Nurses control of drugs in aged care weakened
The Berejiklian government has opened the doors to drugs of addiction being controlled by employees who are not registered health practitioners.
New state government regulations give aged care facility managers – who do not need to be a registered nurse – total control over medications.
This includes drugs of addiction that need to be locked away for public protection.
Previously, directors of nursing were given this responsibility. They have to be a RN and comply with professional guidelines.
As registered nurses, directors of nursing have been educated in the safe and quality use of medicines.
The changes are outlined in the Poisons and Therapeutic Goods Amendment (Residential Care Facilities) Regulation 2018 issued by NSW Health Minister, Brad Hazzard, on 7 December.
They also increase by 600 per cent the amount of dangerous medicines that nursing homes can store.
NSWNMA Assistant General Secretary, Judith Kiejda, said the changes were potentially harmful to the public.
“They afford very little safeguard against the mismanagement and potential diversion of dangerous drugs of addiction,” she said.
“This signals the end of nursing oversight of dangerous medication for many thousands of vulnerable people.
“The safest option would have been to extend the legal requirement so that a DoN was employed in every facility where high-care residents are accommodated.”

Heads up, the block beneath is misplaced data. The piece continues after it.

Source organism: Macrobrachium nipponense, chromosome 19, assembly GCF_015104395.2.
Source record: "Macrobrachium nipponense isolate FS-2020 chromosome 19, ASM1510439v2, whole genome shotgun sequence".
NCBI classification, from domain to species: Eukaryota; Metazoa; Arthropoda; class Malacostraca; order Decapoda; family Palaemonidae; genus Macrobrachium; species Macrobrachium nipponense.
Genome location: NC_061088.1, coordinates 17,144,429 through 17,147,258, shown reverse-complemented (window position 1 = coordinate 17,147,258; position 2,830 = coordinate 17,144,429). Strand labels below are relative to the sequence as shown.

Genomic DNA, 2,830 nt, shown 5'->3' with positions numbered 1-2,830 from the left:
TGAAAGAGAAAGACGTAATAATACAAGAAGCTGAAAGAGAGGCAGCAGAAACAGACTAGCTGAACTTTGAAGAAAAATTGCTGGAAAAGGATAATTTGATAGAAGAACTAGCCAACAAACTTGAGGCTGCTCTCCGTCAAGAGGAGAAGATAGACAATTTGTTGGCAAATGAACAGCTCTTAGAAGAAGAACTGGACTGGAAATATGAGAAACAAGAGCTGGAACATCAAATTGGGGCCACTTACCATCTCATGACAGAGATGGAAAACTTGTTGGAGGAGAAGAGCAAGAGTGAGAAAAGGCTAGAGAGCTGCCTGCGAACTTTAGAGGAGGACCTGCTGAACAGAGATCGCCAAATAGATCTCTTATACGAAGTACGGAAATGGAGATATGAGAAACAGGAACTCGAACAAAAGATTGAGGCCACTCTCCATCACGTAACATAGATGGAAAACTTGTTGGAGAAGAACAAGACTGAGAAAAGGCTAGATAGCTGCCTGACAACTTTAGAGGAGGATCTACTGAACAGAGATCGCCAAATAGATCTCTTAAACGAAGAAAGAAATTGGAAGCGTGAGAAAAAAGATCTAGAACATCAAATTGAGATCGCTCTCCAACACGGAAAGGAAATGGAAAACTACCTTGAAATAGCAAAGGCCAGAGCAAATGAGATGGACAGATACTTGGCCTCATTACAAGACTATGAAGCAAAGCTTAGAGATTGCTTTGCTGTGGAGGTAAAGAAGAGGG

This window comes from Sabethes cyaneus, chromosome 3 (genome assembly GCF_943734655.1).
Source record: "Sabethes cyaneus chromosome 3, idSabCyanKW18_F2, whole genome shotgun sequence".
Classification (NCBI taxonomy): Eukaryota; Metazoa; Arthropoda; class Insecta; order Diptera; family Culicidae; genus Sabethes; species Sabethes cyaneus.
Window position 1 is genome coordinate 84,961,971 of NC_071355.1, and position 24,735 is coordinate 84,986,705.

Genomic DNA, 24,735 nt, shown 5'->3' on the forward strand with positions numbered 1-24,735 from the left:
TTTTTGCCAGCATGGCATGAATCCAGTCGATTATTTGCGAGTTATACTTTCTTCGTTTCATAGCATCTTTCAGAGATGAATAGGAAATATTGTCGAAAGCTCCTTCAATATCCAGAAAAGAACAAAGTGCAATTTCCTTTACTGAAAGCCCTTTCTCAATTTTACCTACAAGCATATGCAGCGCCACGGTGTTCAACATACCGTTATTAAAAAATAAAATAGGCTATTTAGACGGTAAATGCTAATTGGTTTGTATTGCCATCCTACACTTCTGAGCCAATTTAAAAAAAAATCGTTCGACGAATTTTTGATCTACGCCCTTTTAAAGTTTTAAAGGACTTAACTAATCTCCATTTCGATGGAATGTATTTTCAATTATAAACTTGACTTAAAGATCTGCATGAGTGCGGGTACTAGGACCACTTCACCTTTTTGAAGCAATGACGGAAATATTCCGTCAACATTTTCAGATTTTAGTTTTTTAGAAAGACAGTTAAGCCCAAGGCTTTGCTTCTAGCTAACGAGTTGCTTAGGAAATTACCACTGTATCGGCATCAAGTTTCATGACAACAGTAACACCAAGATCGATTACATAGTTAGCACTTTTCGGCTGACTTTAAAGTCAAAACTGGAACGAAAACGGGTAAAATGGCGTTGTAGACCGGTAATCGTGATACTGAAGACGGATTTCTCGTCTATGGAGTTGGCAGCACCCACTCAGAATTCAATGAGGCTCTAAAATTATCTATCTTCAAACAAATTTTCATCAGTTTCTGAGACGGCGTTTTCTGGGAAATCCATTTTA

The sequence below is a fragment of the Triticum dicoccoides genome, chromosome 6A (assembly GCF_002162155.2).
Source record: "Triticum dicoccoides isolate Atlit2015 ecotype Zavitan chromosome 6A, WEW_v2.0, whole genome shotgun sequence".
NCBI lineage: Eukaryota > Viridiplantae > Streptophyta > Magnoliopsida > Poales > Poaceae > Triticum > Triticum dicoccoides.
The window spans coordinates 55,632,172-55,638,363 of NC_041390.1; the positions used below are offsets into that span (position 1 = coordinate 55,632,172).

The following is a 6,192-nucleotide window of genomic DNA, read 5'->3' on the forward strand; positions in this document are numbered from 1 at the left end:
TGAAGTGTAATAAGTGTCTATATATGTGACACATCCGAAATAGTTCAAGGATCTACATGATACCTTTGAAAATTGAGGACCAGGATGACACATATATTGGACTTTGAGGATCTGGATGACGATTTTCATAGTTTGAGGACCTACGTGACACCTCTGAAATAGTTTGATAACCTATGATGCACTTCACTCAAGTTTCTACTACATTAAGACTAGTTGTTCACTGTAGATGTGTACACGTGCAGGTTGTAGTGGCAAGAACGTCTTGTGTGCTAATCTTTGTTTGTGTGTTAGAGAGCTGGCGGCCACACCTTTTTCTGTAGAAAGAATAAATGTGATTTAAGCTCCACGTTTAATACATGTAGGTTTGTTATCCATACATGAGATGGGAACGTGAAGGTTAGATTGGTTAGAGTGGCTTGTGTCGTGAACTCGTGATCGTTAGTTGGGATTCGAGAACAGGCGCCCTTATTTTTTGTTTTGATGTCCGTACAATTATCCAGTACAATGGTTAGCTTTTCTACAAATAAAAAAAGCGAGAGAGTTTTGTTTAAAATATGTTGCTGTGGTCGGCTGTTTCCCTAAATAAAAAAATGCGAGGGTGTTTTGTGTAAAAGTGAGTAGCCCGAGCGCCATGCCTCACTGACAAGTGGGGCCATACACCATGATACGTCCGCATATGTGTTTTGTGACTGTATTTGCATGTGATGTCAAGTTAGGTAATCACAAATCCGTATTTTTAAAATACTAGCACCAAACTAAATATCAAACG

A retrograde step
In a letter to Brad Hazzard, Judith Kiejda said giving increased authority over medications to people not professionally licensed was “an ill thought-out and retrograde step.”
“You will be aware that there is no current legal provision requiring residential facility managers to have minimum competencies in regard to the management of medicine. Nor are they professionally accountable for their actions in the same way that a Director of Nursing would be,” Judith said.
She said managing medications required “specialist knowledge and skills in pharmacokinetics and pharmacodynamics and a sound understanding of the ethical-legal implications related to medication management.”
Western Sydney GP Aline Smith said she did not understand how this “appalling” change could be justified.
She said the change was not in keeping with the practice in hospitals and in general practice where S8 drugs remain under the control of a RN.
“Our accreditation standards clearly prohibit staff who are not registered nurses or GPs from managing the drug register,” she said.
“In general practice, our practice manager or facility manager cannot hold the key to the S8 safe unless they are a RN.”
Medication errors more likely
RN Angelin Maharaj, who manages medications at a western Sydney nursing home, said she was concerned the new regulations would give facilities another reason not to employ RNs.
She said medication management is incorporated into pre-registration education of RNs, and nurses at her facility undertake a drug calculation quiz every year “to see whether we still have the knowledge.”
“Also, as RNs we must follow, and are held accountable to, professional codes of practice.”
Angelin said that until now, every nursing home had one RN who held the key to Schedule 8 medications on each shift.
“However, if a manager is not a qualified RN, they won’t know how to accurately calculate the doses to be dispensed and residents could be given the wrong doses.
“I think there will be a lot of errors by unqualified staff holding the S8 key and dispensing medications such as morphine.
“Also, giving unqualified staff control over much greater quantities of medicines makes it more likely medicine will go missing.”